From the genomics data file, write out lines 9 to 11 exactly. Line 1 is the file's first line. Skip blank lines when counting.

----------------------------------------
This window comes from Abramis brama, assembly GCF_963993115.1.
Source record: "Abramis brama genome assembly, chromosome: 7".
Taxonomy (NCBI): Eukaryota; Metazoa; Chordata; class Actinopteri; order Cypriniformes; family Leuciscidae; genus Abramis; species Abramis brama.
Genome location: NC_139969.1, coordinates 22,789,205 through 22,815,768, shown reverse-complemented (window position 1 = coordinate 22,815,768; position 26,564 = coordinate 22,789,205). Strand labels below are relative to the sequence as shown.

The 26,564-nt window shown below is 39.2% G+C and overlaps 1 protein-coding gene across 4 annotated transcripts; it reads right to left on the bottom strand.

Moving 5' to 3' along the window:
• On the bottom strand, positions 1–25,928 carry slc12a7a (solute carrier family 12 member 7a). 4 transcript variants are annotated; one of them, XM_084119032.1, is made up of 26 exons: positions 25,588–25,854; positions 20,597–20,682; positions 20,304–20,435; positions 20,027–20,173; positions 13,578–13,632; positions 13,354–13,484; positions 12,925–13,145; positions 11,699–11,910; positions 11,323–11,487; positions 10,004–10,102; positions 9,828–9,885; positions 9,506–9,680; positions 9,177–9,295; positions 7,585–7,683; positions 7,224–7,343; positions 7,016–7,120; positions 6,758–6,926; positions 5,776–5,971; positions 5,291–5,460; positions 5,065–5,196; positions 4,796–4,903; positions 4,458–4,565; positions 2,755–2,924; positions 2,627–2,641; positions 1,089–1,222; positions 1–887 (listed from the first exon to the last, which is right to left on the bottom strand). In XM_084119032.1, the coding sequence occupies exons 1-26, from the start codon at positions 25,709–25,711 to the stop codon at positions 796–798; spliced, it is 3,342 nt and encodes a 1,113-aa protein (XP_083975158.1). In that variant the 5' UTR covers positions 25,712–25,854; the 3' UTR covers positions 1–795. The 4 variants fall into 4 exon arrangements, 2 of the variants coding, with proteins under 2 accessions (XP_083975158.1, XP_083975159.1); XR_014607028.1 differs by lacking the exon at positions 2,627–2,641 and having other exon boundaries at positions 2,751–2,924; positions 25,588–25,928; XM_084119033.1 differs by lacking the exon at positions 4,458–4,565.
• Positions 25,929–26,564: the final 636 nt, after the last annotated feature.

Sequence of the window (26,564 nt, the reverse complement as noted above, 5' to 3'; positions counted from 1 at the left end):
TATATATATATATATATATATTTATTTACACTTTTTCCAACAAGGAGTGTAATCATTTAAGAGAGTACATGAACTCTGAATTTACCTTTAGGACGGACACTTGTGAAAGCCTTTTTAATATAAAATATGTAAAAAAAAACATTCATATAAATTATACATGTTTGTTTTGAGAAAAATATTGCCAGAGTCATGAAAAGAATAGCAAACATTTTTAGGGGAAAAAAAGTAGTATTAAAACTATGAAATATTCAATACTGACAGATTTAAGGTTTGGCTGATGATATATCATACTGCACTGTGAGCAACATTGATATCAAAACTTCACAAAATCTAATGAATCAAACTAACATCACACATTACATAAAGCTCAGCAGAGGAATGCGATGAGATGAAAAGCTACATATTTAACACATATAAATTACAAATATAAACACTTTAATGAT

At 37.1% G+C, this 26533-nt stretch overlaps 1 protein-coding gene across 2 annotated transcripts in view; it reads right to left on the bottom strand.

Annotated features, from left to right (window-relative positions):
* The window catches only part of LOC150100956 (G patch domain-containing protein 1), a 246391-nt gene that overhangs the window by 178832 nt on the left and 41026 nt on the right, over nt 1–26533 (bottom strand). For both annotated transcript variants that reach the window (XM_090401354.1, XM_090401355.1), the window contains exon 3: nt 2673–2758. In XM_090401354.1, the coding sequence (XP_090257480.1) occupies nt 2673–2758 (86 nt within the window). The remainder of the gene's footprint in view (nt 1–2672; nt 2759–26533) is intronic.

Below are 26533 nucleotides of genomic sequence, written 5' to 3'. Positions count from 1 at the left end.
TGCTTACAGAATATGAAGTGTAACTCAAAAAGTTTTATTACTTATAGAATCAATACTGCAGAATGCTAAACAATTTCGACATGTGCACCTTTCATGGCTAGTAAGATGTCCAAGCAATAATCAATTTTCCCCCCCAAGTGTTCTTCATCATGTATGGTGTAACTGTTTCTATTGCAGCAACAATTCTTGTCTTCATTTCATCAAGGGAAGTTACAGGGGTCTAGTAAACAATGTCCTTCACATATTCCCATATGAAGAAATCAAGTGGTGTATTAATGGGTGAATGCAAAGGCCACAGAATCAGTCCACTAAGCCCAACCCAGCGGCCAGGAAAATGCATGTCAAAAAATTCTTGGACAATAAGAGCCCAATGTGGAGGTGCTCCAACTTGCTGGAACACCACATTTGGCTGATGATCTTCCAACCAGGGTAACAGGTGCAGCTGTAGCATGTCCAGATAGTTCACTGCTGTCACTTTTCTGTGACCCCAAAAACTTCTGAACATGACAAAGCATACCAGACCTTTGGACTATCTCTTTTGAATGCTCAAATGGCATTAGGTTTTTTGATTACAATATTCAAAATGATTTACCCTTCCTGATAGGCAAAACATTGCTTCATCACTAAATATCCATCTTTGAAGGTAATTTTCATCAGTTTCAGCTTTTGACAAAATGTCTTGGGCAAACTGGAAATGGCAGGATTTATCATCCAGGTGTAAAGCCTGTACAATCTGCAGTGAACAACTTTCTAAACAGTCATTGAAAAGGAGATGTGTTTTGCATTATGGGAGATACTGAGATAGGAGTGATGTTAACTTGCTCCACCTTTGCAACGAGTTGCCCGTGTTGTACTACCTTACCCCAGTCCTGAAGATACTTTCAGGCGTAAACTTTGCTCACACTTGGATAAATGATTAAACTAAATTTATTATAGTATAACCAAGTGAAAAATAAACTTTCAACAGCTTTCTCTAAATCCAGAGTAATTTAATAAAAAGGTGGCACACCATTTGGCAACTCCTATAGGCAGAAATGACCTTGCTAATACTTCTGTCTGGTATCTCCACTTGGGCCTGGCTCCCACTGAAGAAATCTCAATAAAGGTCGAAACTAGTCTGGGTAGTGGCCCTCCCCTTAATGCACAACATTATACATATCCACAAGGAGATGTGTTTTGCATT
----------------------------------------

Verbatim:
Sequence of the window (26,564 nt, the reverse complement as noted above, 5' to 3'; positions counted from 1 at the left end):
TATATATATATATATATATATTTATTTACACTTTTTCCAACAAGGAGTGTAATCATTTAAGAGAGTACATGAACTCTGAATTTACCTTTAGGACGGACACTTGTGAAAGCCTTTTTAATATAAAATATGTAAAAAAAAACATTCATATAAATTATACATGTTTGTTTTGAGAAAAATATTGCCAGAGTCATGAAAAGAATAGCAAACATTTTTAGGGGAAAAAAAGTAGTATTAAAACTATGAAATATTCAATACTGACAGATTTAAGGTTTGGCTGATGATATATCATACTGCACTGTGAGCAACATTGATATCAAAACTTCACAAAATCTAATGAATCAAACTAACATCACACATTACATAAAGCTCAGCAGAGGAATGCGATGAGATGAAAAGCTACATATTTAACACATATAAATTACAAATATAAACACTTTAATGAT

At 37.1% G+C, this 26533-nt stretch overlaps 1 protein-coding gene across 2 annotated transcripts in view; it reads right to left on the bottom strand.